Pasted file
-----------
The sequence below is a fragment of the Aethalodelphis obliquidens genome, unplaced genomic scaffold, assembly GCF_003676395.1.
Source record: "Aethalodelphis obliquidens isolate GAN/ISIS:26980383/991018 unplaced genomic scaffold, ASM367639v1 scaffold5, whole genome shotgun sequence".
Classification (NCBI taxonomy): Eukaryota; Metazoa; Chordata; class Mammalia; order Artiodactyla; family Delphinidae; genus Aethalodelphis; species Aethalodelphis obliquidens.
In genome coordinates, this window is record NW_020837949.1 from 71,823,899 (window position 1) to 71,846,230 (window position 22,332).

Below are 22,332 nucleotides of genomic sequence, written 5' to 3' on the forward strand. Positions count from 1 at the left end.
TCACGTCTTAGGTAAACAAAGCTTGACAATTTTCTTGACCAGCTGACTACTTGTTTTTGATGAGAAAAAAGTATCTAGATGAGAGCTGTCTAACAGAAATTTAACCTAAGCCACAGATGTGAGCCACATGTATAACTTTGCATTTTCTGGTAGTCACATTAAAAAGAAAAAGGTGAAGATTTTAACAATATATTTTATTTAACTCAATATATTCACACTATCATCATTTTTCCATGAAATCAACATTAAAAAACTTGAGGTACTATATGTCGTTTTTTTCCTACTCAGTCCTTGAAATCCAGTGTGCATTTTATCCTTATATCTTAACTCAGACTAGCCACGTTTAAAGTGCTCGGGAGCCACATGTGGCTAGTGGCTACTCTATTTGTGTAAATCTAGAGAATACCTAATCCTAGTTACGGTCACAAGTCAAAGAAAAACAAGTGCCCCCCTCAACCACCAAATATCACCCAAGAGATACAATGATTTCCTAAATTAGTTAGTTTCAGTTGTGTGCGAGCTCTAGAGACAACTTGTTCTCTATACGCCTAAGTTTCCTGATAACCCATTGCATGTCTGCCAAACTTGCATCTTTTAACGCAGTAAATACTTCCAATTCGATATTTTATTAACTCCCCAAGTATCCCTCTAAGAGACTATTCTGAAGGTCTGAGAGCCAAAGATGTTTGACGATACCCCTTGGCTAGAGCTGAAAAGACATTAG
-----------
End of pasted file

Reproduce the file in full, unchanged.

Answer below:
The sequence below is a fragment of the Aethalodelphis obliquidens genome, unplaced genomic scaffold, assembly GCF_003676395.1.
Source record: "Aethalodelphis obliquidens isolate GAN/ISIS:26980383/991018 unplaced genomic scaffold, ASM367639v1 scaffold5, whole genome shotgun sequence".
Classification (NCBI taxonomy): Eukaryota; Metazoa; Chordata; class Mammalia; order Artiodactyla; family Delphinidae; genus Aethalodelphis; species Aethalodelphis obliquidens.
In genome coordinates, this window is record NW_020837949.1 from 71,823,899 (window position 1) to 71,846,230 (window position 22,332).

Below are 22,332 nucleotides of genomic sequence, written 5' to 3' on the forward strand. Positions count from 1 at the left end.
TCACGTCTTAGGTAAACAAAGCTTGACAATTTTCTTGACCAGCTGACTACTTGTTTTTGATGAGAAAAAAGTATCTAGATGAGAGCTGTCTAACAGAAATTTAACCTAAGCCACAGATGTGAGCCACATGTATAACTTTGCATTTTCTGGTAGTCACATTAAAAAGAAAAAGGTGAAGATTTTAACAATATATTTTATTTAACTCAATATATTCACACTATCATCATTTTTCCATGAAATCAACATTAAAAAACTTGAGGTACTATATGTCGTTTTTTTCCTACTCAGTCCTTGAAATCCAGTGTGCATTTTATCCTTATATCTTAACTCAGACTAGCCACGTTTAAAGTGCTCGGGAGCCACATGTGGCTAGTGGCTACTCTATTTGTGTAAATCTAGAGAATACCTAATCCTAGTTACGGTCACAAGTCAAAGAAAAACAAGTGCCCCCCTCAACCACCAAATATCACCCAAGAGATACAATGATTTCCTAAATTAGTTAGTTTCAGTTGTGTGCGAGCTCTAGAGACAACTTGTTCTCTATACGCCTAAGTTTCCTGATAACCCATTGCATGTCTGCCAAACTTGCATCTTTTAACGCAGTAAATACTTCCAATTCGATATTTTATTAACTCCCCAAGTATCCCTCTAAGAGACTATTCTGAAGGTCTGAGAGCCAAAGATGTTTGACGATACCCCTTGGCTAGAGCTGAAAAGACATTAG